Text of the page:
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The Ideal Look: Managing Aesthetics in Product Design

The Ideal Look: Managing Aesthetics in Product Design

Yan Liu, Krista J. Li, Haipeng (Allan) Chen and Subramanian Balachander

model meeting

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“The consumer is also sensitive to style, even in the laundry room, and we have hit that well.”

—LG’s Vice President of Sales, Digital Appliance Division 

Aesthetic design can be critical to consumer acceptance and the market success of a product. Apple’s iMac​ is a classic example of a successful product that used its visual appearance as the principal means of differentiation. In contrast, Ford’s unique-looking Edsel model, which launched with great expectations, was viewed as odd and was discontinued that same year at a significant loss to Ford. A product’s appearance can have a significant impact on its ultimate success or failure. As a result, firms take great care to understand and manage ideal product aesthetics.

In our recent article “The Effects of a Product’s Aesthetic Design on Demand and Marketing Mix Effectiveness: The Role of Segment Prototypicality and Brand Consistency,” published in the January 2017 issue of Journal of Marketing, we sought an answer to this very timely question: What is a product’s optimal aesthetic design? We considered how a given product’s design compares with the designs of its competitors and with the designs of other products in the same brand family, and we looked at how this affects consumers’ judgments. We also explored how product design can influence consumers’ responses to both price and advertising. 


To answer these questions, we used advanced morphing technology to examine the designs of 202 passenger car models from 33 brands sold in the U.S. market from 2003 to 2010.The morphing technology allows us to identify key feature components of a car’s frontal design (e.g., grill, headlights, side mirrors, windshield). Moreover, it creates average looks, or morphs, of each brand and each product category (see Figure 1).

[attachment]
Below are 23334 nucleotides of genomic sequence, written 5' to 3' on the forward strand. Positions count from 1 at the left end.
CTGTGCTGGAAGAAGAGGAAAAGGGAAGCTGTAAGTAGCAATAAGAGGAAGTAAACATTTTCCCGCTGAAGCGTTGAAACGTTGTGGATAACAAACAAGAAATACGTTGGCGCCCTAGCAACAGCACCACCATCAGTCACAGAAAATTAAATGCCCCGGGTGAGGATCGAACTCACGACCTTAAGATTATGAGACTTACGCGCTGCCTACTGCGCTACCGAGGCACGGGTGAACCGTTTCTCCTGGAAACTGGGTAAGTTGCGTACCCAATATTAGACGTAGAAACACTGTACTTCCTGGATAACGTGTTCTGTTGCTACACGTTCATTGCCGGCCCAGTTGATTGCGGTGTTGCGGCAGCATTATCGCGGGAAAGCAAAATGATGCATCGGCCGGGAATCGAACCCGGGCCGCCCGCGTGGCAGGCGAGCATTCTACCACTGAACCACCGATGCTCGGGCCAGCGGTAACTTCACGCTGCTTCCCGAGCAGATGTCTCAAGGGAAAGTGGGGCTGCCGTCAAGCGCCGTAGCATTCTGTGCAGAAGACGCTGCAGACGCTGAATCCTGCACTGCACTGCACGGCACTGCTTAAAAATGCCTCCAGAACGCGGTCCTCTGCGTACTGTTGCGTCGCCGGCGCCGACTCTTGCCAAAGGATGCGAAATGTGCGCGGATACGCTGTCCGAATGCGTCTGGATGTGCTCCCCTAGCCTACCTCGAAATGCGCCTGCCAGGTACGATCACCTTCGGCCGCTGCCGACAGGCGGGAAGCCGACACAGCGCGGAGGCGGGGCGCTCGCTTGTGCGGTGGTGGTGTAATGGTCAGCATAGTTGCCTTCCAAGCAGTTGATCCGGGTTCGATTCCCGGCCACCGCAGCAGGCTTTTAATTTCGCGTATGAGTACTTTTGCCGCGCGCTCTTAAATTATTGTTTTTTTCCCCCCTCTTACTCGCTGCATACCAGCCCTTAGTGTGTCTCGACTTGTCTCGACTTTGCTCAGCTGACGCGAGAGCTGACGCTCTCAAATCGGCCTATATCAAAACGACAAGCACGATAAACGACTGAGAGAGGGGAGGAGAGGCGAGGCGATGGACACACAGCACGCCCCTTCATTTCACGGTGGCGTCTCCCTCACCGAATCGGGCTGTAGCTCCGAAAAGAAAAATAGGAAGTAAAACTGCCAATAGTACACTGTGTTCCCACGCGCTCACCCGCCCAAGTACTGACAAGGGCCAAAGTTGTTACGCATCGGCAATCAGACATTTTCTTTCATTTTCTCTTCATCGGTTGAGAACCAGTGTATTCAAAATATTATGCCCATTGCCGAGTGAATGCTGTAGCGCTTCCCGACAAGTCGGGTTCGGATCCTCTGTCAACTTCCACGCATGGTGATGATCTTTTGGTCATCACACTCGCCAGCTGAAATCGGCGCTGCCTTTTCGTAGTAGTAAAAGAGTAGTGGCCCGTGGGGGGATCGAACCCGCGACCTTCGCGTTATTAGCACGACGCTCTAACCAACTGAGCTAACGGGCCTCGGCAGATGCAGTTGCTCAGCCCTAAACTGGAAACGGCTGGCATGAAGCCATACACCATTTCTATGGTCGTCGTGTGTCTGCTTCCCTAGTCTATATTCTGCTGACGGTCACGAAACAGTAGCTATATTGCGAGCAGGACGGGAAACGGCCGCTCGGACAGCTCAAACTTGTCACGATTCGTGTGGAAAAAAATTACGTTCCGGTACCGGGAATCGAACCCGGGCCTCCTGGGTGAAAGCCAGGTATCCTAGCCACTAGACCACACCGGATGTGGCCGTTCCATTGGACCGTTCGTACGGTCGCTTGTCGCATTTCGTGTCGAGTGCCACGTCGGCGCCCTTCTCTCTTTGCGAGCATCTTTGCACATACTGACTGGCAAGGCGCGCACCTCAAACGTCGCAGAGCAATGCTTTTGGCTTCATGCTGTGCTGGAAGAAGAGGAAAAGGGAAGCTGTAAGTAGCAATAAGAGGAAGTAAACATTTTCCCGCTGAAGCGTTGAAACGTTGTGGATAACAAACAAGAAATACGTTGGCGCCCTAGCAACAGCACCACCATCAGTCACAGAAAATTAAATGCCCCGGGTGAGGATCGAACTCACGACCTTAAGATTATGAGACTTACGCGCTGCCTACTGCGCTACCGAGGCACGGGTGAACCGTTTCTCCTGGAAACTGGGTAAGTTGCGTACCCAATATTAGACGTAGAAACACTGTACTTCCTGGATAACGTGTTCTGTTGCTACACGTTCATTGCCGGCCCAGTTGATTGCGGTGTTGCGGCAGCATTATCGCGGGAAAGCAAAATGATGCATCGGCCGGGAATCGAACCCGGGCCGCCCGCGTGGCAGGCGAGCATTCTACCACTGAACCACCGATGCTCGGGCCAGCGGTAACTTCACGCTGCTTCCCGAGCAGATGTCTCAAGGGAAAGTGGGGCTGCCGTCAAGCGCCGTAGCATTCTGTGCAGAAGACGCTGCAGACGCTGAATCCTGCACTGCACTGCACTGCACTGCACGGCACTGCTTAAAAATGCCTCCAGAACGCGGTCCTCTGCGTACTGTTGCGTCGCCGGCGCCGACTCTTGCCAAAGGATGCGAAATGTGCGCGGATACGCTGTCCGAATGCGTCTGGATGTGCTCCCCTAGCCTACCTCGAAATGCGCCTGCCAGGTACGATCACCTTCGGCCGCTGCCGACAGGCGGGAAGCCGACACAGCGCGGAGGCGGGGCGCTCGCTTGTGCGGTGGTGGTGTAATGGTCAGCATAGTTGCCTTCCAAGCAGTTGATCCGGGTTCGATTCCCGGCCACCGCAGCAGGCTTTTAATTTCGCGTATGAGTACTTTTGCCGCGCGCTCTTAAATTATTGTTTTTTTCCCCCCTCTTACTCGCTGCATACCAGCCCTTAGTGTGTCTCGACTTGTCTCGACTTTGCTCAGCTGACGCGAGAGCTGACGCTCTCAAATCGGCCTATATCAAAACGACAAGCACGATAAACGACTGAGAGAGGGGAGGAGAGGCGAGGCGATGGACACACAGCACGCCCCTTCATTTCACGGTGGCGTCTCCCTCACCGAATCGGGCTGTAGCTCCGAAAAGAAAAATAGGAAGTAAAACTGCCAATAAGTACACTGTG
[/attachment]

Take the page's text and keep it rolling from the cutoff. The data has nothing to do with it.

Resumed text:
Optimal Aesthetic Design Relative to Competing Products

In recent years, car designs have moved in two very different directions. On the one side, we see cars on the road looking increasingly similar. Brands with typical economy designs, such as Toyota Camry and Honda Civic, do very well among mass consumers. On the other side, brands such as the Volkswagen Beetle rely heavily on a distinctive look for success. We find that consumers prefer designs that are neither too typical nor too unique. A product that looks too typical may be perceived as boring, and products that are more visually distinct increase consumers’ attention and perceptions of novelty. However, a design that’s too different from its competitors may make it difficult for consumers to associate it with its product category, thus creating confusion.

Take the Ford Fusion as an example: When considering a facelift for its new model, imagine three alternative designs: (1) Design 1, a boxy, muscular look that would make the car unique; (2) Design 2, a sleek look that is distinctive but less atypical than the first look; and (3) Design 3, a typical economy car look (see Figure 2). We find that the second design could help the Ford Fusion gain the highest market share compared with its current design. Consumers prefer this “winning” design because it is not too different or too typical. 

The Optimal Aesthetic Design Relative to the Brand Portfolio